-- Tug McGraw on getting a raise

    Get Down Fishing Charters - Port Canaveral, Florida

  3. #23
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    I did not know that. It was a long time ago, but I remember the vinegar feeling like a cup full of bee stings being poured over my hand. That is completely on line with what you posted above. I learned something new today!

  4. #24
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    Quote Originally Posted by Fletch View Post
    • Flush with seawater (never use fresh water) to remove any loose tentacles
    • Pick remaining off with a gloved hand or tweezers
    • Shave the area with a razor if you have one
    • Vinegar works okay but is typically reserved for Box jellies. NEVER put vinegar on a portugese man-o-war sting (the neon purple ribbon in the post above). Although they look similar, a PMW is not really a true jellyfish. It's a hydroid (colony) and vinegar will cause it to fire any unfired nematocysts.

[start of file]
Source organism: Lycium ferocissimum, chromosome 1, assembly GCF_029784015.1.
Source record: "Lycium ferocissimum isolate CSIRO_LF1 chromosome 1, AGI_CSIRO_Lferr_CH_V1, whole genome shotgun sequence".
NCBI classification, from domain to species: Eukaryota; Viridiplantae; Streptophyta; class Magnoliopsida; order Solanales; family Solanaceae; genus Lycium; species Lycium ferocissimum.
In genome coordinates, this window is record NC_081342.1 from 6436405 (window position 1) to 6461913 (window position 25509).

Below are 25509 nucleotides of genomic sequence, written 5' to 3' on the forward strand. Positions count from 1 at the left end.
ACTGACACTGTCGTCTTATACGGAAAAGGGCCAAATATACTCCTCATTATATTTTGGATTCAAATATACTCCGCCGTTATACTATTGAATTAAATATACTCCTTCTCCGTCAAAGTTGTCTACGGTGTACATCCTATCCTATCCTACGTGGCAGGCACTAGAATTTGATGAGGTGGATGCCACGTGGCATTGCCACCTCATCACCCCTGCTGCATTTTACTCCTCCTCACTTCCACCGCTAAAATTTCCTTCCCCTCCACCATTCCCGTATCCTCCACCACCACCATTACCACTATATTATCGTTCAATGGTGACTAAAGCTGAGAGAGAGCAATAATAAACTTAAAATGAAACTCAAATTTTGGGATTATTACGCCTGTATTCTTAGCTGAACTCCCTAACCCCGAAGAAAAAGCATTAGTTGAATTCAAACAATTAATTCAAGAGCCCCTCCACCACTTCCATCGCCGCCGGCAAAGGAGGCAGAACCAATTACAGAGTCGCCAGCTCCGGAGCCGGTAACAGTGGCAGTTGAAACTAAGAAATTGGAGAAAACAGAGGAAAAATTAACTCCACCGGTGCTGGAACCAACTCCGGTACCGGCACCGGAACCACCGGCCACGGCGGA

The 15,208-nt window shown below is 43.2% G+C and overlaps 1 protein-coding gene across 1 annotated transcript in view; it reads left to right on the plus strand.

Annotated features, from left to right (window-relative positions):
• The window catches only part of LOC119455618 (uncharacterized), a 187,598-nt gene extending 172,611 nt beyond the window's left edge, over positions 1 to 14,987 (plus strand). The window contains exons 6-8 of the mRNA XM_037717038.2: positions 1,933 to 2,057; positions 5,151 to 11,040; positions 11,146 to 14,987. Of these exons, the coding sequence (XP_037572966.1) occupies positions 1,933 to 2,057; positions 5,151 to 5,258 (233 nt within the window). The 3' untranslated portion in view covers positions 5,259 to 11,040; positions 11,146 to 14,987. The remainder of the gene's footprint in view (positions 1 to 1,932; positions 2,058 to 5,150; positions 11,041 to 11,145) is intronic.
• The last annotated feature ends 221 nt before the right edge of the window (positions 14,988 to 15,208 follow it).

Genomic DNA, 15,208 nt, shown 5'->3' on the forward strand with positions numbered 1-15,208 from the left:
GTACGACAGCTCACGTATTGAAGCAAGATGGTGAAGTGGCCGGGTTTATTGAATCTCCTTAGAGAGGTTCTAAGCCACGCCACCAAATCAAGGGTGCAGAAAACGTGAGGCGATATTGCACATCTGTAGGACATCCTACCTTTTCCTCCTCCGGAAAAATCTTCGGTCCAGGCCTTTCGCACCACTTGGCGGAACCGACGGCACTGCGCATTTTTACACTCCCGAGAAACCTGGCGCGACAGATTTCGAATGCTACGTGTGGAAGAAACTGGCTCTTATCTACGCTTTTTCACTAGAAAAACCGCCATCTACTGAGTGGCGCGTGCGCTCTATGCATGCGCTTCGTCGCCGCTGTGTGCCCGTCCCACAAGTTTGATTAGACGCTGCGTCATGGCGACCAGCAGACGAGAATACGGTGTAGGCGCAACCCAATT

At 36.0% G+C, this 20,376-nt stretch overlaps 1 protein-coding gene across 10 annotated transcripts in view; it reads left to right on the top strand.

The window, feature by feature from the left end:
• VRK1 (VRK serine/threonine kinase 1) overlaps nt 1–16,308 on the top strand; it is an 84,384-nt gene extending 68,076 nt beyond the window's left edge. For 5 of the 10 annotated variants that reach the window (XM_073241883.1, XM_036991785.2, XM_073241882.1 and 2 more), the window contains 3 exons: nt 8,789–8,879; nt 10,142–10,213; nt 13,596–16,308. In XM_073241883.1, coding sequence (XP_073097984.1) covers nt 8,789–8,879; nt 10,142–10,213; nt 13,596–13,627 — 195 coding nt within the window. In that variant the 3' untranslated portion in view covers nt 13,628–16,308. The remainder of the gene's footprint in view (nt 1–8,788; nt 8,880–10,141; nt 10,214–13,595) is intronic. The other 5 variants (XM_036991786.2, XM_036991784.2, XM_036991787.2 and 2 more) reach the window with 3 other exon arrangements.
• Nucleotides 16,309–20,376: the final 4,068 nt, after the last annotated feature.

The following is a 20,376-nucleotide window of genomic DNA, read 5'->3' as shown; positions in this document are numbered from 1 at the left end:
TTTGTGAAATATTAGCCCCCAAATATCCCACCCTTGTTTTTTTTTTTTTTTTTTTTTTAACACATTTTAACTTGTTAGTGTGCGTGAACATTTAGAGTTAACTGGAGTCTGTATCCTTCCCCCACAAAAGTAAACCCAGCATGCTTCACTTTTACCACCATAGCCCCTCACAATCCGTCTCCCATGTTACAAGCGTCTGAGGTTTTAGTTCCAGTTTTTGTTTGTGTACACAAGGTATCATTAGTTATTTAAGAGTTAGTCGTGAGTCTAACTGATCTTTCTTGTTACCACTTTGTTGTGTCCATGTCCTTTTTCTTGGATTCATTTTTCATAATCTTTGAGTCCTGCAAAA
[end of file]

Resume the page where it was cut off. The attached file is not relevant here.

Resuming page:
• Soak in HOT water for 30-90 minutes.

    Hot water (rather heat) is your friend on stinging organisms. This works for 99 percent of ocean critters that sting. 104 deg F is the point at which most of these proteins begin to break down. 110-112 deg F water is recommended. Essentially, as hot as you can stand without burning yourself. Engine exhaust is a quick and easy source of hot water. You can use chemical heat packs if you don't have access to hot water.
    I had heard on here that heat was the way to go as well. Breaking down the proteins with hot water if you can stand it. not sure how hot of water a 7yr old can stand though.
    People use statistics the way a drunk uses a street light, for support rather than illumination.

  5. #25
    Moderator Fletch's Avatar
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    Quote Originally Posted by Soda Popinski View Post